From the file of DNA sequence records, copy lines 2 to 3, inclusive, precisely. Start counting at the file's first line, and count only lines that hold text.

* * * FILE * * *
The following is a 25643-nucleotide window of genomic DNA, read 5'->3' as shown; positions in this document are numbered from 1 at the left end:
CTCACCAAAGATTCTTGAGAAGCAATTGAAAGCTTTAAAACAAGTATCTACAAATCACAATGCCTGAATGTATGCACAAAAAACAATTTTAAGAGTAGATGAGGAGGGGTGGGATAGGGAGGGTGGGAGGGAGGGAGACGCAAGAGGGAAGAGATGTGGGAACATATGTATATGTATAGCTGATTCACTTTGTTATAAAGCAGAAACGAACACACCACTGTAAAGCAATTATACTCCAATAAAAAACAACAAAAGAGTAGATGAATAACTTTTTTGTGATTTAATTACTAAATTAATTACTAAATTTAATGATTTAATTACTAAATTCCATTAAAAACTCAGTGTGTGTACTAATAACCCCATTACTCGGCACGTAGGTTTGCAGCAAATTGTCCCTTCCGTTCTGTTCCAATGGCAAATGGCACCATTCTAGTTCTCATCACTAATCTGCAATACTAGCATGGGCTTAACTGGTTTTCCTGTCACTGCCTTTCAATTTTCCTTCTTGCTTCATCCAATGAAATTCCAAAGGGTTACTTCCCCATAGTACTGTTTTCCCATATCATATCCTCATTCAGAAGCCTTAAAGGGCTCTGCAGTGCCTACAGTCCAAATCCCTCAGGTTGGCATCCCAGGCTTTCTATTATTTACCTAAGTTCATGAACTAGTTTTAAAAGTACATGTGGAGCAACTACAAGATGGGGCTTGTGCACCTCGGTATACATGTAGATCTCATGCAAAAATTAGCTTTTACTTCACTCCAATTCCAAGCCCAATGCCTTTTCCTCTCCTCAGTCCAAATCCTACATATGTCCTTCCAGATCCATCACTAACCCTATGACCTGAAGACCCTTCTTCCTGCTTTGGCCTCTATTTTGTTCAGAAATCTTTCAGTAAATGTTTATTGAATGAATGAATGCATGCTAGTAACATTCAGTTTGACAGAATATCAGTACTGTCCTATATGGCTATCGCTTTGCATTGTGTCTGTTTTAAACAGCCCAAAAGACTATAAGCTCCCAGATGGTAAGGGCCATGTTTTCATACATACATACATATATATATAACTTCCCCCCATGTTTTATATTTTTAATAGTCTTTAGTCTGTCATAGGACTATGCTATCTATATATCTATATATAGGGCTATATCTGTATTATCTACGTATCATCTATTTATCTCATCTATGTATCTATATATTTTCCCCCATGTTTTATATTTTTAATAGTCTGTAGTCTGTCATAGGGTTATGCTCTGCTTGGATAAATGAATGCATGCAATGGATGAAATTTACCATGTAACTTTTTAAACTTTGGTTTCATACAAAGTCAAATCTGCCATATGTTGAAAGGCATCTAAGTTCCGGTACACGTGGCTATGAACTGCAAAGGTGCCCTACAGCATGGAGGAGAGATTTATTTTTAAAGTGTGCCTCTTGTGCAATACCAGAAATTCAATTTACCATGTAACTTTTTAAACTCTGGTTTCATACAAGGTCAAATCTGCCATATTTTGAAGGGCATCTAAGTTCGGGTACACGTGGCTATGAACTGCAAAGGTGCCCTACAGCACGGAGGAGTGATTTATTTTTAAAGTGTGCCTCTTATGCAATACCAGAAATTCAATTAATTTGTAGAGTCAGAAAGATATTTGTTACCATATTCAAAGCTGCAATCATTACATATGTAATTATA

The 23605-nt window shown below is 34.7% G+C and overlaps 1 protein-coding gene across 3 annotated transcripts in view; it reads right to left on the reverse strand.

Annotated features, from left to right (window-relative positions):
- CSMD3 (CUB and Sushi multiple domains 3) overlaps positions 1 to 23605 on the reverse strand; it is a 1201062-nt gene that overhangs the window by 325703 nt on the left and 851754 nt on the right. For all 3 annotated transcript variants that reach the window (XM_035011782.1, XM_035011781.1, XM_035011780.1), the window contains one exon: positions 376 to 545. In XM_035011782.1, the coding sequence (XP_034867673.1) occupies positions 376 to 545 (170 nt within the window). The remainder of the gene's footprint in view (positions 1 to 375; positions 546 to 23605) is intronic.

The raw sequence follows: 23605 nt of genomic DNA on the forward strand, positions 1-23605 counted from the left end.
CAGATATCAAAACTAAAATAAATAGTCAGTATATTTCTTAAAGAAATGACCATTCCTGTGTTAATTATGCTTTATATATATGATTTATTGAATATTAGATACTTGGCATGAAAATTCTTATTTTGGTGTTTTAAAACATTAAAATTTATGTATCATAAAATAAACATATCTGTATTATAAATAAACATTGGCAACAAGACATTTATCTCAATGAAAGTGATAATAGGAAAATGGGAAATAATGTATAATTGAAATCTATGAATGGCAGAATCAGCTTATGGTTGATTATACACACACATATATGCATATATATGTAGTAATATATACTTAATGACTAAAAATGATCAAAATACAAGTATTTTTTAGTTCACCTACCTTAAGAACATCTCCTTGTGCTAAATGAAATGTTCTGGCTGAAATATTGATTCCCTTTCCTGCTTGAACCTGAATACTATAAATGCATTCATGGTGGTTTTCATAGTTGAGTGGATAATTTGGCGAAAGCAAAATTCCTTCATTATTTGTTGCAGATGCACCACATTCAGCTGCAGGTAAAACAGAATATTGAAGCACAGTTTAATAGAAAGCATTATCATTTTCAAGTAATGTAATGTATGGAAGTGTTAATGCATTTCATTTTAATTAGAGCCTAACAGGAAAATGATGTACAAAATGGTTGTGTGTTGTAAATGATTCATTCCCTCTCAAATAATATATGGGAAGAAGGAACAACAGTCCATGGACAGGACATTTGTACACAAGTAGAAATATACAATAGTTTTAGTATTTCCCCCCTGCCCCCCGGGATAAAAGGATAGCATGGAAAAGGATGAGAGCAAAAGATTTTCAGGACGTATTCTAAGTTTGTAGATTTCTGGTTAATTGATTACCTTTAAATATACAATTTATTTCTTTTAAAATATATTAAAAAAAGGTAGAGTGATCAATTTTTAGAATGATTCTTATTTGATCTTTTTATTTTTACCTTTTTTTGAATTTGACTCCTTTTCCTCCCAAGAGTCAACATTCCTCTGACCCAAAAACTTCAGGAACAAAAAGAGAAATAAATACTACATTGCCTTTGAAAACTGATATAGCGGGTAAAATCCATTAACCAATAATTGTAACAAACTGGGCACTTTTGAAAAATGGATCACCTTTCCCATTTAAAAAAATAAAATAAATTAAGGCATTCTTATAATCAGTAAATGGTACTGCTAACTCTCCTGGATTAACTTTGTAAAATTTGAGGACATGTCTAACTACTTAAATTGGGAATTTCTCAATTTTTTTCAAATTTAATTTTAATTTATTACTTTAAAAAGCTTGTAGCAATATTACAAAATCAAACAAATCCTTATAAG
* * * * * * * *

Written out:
CTCACCAAAGATTCTTGAGAAGCAATTGAAAGCTTTAAAACAAGTATCTACAAATCACAATGCCTGAATGTATGCACAAAAAACAATTTTAAGAGTAGATGAGGAGGGGTGGGATAGGGAGGGTGGGAGGGAGGGAGACGCAAGAGGGAAGAGATGTGGGAACATATGTATATGTATAGCTGATTCACTTTGTTATAAAGCAGAAACGAACACACCACTGTAAAGCAATTATACTCCAATAAAAAACAACAAAAGAGTAGATGAATAACTTTTTTGTGATTTAATTACTAAATTAATTACTAAATTTAATGATTTAATTACTAAATTCCATTAAAAACTCAGTGTGTGTACTAATAACCCCATTACTCGGCACGTAGGTTTGCAGCAAATTGTCCCTTCCGTTCTGTTCCAATGGCAAATGGCACCATTCTAGTTCTCATCACTAATCTGCAATACTAGCATGGGCTTAACTGGTTTTCCTGTCACTGCCTTTCAATTTTCCTTCTTGCTTCATCCAATGAAATTCCAAAGGGTTACTTCCCCATAGTACTGTTTTCCCATATCATATCCTCATTCAGAAGCCTTAAAGGGCTCTGCAGTGCCTACAGTCCAAATCCCTCAGGTTGGCATCCCAGGCTTTCTATTATTTACCTAAGTTCATGAACTAGTTTTAAAAGTACATGTGGAGCAACTACAAGATGGGGCTTGTGCACCTCGGTATACATGTAGATCTCATGCAAAAATTAGCTTTTACTTCACTCCAATTCCAAGCCCAATGCCTTTTCCTCTCCTCAGTCCAAATCCTACATATGTCCTTCCAGATCCATCACTAACCCTATGACCTGAAGACCCTTCTTCCTGCTTTGGCCTCTATTTTGTTCAGAAATCTTTCAGTAAATGTTTATTGAATGAATGAATGCATGCTAGTAACATTCAGTTTGACAGAATATCAGTACTGTCCTATATGGCTATCGCTTTGCATTGTGTCTGTTTTAAACAGCCCAAAAGACTATAAGCTCCCAGATGGTAAGGGCCATGTTTTCATACATACATACATATATATATAACTTCCCCCCATGTTTTATATTTTTAATAGTCTTTAGTCTGTCATAGGACTATGCTATCTATATATCTATATATAGGGCTATATCTGTATTATCTACGTATCATCTATTTATCTCATCTATGTATCTATATATTTTCCCCCATGTTTTATATTTTTAATAGTCTGTAGTCTGTCATAGGGTTATGCTCTGCTTGGATAAATGAATGCATGCAATGGATGAAATTTACCATGTAACTTTTTAAACTTTGGTTTCATACAAAGTCAAATCTGCCATATGTTGAAAGGCATCTAAGTTCCGGTACACGTGGCTATGAACTGCAAAGGTGCCCTACAGCATGGAGGAGAGATTTATTTTTAAAGTGTGCCTCTTGTGCAATACCAGAAATTCAATTTACCATGTAACTTTTTAAACTCTGGTTTCATACAAGGTCAAATCTGCCATATTTTGAAGGGCATCTAAGTTCGGGTACACGTGGCTATGAACTGCAAAGGTGCCCTACAGCACGGAGGAGTGATTTATTTTTAAAGTGTGCCTCTTATGCAATACCAGAAATTCAATTAATTTGTAGAGTCAGAAAGATATTTGTTACCATATTCAAAGCTGCAATCATTACATATGTAATTATA

The 23605-nt window shown below is 34.7% G+C and overlaps 1 protein-coding gene across 3 annotated transcripts in view; it reads right to left on the reverse strand.